BELLEVUE, Wash. — There's no doubt the coronavirus has taken its toll on some businesses causing some workers to lose their jobs, but there are some places where people can find work, even if it's just temporary.
Grocery stores are one of the few places that are still busy these days.
“The grocery business is booming right now," Kroger/QFC Representative Tiffany Sanders said. Grocery checkout buzzers are beeping on overtime as they try to keep up with so much demand, and online orders are through the roof, as well.
“I was talking to a store manager a couple of days ago and he said normally they'd have 8-10 online orders in a day and now they have 40,” Sanders said.
Stores like QFC said they're anxious to get good workers in the door and have openings for a variety of jobs, even if it’s just temporary work.
They've got a job fair planned for Monday, March 16 at 2 p.m. at their corporate offices in Bellevue and say someone handed a pink slip this week could be back to work next week.
“Show up, you don't need a resume, you don't need anything with you, just be ready to interview and you could be hired on the spot,” Sanders explained. “You could start that day or the next day so be prepared to go to work.”
Those who can’t make it to the job fair can also apply at their local store or online. Fred Meyer and Safeway have reported they’re trying to hire for positions all over western Washington.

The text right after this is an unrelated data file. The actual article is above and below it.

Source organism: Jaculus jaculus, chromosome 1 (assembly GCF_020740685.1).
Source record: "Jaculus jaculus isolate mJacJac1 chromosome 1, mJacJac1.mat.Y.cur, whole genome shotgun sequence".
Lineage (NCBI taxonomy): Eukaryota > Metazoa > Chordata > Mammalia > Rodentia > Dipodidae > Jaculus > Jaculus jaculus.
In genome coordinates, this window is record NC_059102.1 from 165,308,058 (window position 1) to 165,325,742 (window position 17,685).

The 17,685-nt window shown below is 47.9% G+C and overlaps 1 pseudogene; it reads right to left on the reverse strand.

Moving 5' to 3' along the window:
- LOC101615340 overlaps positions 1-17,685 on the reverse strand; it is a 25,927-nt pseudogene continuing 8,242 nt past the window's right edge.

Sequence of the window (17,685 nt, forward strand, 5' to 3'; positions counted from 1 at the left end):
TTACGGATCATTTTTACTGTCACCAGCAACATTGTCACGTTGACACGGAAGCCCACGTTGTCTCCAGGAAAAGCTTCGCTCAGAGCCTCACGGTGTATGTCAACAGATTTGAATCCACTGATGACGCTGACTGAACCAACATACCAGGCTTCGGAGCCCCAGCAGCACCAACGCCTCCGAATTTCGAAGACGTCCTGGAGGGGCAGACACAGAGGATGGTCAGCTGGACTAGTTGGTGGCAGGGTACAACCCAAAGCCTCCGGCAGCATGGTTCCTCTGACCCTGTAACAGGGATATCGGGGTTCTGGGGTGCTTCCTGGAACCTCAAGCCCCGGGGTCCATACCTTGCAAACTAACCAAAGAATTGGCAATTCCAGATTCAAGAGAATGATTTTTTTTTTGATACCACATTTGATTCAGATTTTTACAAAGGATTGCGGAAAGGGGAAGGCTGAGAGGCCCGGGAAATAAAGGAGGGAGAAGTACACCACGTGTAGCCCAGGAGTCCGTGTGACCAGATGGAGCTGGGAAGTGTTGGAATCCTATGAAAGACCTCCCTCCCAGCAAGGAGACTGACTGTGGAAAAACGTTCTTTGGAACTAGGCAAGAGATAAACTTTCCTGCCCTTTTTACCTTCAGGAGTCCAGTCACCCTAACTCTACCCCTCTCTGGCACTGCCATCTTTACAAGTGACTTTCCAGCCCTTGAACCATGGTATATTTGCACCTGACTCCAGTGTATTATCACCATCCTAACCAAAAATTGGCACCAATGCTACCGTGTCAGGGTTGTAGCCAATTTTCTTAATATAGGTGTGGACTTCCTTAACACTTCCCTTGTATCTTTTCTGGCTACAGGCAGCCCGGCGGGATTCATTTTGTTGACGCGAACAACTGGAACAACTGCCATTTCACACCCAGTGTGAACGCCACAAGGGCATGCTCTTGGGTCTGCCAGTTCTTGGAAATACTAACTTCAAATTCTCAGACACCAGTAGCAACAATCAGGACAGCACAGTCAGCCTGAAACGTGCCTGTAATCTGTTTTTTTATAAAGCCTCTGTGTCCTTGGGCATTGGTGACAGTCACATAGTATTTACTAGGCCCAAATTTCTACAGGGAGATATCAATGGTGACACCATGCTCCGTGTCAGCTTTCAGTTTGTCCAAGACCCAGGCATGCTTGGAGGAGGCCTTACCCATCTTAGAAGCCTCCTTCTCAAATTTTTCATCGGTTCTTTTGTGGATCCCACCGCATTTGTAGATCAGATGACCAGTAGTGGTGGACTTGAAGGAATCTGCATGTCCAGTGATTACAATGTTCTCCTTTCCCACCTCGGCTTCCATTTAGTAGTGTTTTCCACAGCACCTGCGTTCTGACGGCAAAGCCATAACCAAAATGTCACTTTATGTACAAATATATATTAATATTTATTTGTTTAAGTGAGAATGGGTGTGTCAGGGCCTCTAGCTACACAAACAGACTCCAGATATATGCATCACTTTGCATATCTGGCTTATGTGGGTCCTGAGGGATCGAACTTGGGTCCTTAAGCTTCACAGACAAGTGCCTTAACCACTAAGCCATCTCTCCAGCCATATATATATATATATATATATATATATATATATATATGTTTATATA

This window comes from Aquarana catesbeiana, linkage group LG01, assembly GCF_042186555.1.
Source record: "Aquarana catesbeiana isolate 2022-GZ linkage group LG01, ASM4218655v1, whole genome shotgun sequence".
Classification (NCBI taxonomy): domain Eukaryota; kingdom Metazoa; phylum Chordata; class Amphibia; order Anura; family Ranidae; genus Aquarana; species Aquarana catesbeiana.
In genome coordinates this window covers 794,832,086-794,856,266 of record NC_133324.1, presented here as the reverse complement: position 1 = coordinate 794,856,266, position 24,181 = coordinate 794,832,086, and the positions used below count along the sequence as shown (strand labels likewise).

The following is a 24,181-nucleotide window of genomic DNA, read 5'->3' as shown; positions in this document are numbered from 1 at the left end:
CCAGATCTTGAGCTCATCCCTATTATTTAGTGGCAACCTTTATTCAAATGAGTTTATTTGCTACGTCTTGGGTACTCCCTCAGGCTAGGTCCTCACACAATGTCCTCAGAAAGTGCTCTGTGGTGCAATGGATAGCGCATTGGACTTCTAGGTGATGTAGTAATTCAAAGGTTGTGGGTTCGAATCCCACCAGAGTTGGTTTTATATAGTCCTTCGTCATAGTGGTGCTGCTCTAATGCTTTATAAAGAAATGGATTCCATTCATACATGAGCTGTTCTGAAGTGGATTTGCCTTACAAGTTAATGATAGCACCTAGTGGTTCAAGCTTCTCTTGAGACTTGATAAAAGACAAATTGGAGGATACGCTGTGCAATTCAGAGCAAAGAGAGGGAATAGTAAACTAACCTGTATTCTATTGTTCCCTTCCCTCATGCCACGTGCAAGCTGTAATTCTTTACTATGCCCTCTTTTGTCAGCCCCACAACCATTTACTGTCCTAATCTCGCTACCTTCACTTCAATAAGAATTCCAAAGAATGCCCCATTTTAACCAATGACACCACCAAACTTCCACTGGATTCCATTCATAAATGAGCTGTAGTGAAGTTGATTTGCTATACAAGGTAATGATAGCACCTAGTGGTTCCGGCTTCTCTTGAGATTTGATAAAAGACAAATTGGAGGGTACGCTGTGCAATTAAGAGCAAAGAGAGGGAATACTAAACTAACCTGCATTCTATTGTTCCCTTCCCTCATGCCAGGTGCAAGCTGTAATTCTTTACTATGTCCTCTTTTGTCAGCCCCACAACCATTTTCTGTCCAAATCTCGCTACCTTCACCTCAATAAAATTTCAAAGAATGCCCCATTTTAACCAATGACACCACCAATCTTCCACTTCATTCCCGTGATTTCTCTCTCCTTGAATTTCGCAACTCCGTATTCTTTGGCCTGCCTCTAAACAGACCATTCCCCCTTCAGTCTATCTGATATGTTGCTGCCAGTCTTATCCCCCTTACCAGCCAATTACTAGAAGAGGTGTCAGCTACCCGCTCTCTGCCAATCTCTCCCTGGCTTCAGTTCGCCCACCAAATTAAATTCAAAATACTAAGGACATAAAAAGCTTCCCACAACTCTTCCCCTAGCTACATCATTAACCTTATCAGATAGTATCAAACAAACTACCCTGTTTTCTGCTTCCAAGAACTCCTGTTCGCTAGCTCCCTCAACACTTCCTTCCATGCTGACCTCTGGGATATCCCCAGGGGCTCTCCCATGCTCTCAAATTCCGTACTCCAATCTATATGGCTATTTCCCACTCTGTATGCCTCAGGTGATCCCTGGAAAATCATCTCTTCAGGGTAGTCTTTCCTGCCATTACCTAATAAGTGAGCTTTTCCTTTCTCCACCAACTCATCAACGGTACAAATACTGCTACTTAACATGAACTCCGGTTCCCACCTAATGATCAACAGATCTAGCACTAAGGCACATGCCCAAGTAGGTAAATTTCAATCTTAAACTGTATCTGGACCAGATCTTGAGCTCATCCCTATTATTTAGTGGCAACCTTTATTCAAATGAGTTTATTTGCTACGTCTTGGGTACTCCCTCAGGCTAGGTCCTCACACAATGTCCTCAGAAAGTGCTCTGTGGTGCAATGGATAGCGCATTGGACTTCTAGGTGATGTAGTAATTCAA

At Joe's Garage Coffee in Kent, they roast and package coffee for brands all over the world and say they're trying to hire more workers, too. Right now, they run Monday through Friday but they would like to expand and add more shifts.
“That's equipment we'd love to see running, especially on a Saturday,” Founder and President Greg Gould explained. “There are generally 30-35 workers in the plant doing everything from roasting coffee, grinding coffee, packaging, storage in and out of the warehouse," he said.
They offer full benefits, free coffee and believe their business is a place where you can make a career. During the outbreak, they've had someone on-site to monitor the health of employees.
“We are a family environment, we are a small business we serve other small business and we do it with a lot of TLC," he said.
Even at the grocery store, they've got employees doing extra cleaning during the outbreak and that contributes to the need for more staff.
With so many people still coming out to buy groceries, they know it’s important to keep the doors open.